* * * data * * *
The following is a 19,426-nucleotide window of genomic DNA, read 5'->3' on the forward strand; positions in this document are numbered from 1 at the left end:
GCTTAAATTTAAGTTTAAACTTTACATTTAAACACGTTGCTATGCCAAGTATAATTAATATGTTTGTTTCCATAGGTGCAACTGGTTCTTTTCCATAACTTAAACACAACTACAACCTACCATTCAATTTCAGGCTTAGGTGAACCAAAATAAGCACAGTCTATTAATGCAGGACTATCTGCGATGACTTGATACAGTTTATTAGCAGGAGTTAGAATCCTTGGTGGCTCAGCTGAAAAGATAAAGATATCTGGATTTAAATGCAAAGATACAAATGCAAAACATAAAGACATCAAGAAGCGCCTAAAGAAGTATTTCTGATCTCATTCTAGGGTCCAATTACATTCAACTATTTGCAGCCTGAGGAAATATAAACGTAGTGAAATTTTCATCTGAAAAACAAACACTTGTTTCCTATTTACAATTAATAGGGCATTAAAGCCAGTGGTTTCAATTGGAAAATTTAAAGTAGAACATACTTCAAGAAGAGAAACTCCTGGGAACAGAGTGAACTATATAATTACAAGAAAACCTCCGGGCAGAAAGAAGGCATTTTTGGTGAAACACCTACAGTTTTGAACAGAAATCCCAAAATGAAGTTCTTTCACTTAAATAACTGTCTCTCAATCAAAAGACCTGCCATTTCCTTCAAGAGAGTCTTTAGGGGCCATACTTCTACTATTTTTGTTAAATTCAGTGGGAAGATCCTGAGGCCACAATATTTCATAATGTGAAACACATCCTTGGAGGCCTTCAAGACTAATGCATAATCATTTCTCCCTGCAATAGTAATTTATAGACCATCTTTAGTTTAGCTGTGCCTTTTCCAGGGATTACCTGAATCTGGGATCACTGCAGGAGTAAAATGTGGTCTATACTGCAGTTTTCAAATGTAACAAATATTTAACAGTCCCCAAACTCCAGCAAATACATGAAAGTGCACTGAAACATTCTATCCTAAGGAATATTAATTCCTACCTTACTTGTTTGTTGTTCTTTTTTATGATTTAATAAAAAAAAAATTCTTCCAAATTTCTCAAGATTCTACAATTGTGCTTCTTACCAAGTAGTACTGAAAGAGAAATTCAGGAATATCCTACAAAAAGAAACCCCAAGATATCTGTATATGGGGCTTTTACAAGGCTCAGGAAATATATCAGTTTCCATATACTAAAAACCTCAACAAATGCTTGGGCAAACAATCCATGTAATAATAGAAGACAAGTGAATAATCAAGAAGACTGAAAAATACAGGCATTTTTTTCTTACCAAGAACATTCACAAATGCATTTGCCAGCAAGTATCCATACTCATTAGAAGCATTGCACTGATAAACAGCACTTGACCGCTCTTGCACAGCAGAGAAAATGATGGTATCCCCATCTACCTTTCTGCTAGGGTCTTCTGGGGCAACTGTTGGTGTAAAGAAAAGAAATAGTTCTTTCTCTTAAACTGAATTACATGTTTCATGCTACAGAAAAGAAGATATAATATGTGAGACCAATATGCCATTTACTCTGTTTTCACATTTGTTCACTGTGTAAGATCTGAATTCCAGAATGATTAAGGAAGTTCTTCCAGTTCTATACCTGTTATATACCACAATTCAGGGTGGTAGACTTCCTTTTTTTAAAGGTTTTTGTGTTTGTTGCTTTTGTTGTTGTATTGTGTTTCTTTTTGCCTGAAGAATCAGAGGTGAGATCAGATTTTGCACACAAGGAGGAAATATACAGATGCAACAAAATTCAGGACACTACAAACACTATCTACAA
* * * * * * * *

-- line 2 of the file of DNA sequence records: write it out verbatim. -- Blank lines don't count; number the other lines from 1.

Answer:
GCTTAAATTTAAGTTTAAACTTTACATTTAAACACGTTGCTATGCCAAGTATAATTAATATGTTTGTTTCCATAGGTGCAACTGGTTCTTTTCCATAACTTAAACACAACTACAACCTACCATTCAATTTCAGGCTTAGGTGAACCAAAATAAGCACAGTCTATTAATGCAGGACTATCTGCGATGACTTGATACAGTTTATTAGCAGGAGTTAGAATCCTTGGTGGCTCAGCTGAAAAGATAAAGATATCTGGATTTAAATGCAAAGATACAAATGCAAAACATAAAGACATCAAGAAGCGCCTAAAGAAGTATTTCTGATCTCATTCTAGGGTCCAATTACATTCAACTATTTGCAGCCTGAGGAAATATAAACGTAGTGAAATTTTCATCTGAAAAACAAACACTTGTTTCCTATTTACAATTAATAGGGCATTAAAGCCAGTGGTTTCAATTGGAAAATTTAAAGTAGAACATACTTCAAGAAGAGAAACTCCTGGGAACAGAGTGAACTATATAATTACAAGAAAACCTCCGGGCAGAAAGAAGGCATTTTTGGTGAAACACCTACAGTTTTGAACAGAAATCCCAAAATGAAGTTCTTTCACTTAAATAACTGTCTCTCAATCAAAAGACCTGCCATTTCCTTCAAGAGAGTCTTTAGGGGCCATACTTCTACTATTTTTGTTAAATTCAGTGGGAAGATCCTGAGGCCACAATATTTCATAATGTGAAACACATCCTTGGAGGCCTTCAAGACTAATGCATAATCATTTCTCCCTGCAATAGTAATTTATAGACCATCTTTAGTTTAGCTGTGCCTTTTCCAGGGATTACCTGAATCTGGGATCACTGCAGGAGTAAAATGTGGTCTATACTGCAGTTTTCAAATGTAACAAATATTTAACAGTCCCCAAACTCCAGCAAATACATGAAAGTGCACTGAAACATTCTATCCTAAGGAATATTAATTCCTACCTTACTTGTTTGTTGTTCTTTTTTATGATTTAATAAAAAAAAAATTCTTCCAAATTTCTCAAGATTCTACAATTGTGCTTCTTACCAAGTAGTACTGAAAGAGAAATTCAGGAATATCCTACAAAAAGAAACCCCAAGATATCTGTATATGGGGCTTTTACAAGGCTCAGGAAATATATCAGTTTCCATATACTAAAAACCTCAACAAATGCTTGGGCAAACAATCCATGTAATAATAGAAGACAAGTGAATAATCAAGAAGACTGAAAAATACAGGCATTTTTTTCTTACCAAGAACATTCACAAATGCATTTGCCAGCAAGTATCCATACTCATTAGAAGCATTGCACTGATAAACAGCACTTGACCGCTCTTGCACAGCAGAGAAAATGATGGTATCCCCATCTACCTTTCTGCTAGGGTCTTCTGGGGCAACTGTTGGTGTAAAGAAAAGAAATAGTTCTTTCTCTTAAACTGAATTACATGTTTCATGCTACAGAAAAGAAGATATAATATGTGAGACCAATATGCCATTTACTCTGTTTTCACATTTGTTCACTGTGTAAGATCTGAATTCCAGAATGATTAAGGAAGTTCTTCCAGTTCTATACCTGTTATATACCACAATTCAGGGTGGTAGACTTCCTTTTTTTAAAGGTTTTTGTGTTTGTTGCTTTTGTTGTTGTATTGTGTTTCTTTTTGCCTGAAGAATCAGAGGTGAGATCAGATTTTGCACACAAGGAGGAAATATACAGATGCAACAAAATTCAGGACACTACAAACACTATCTACAA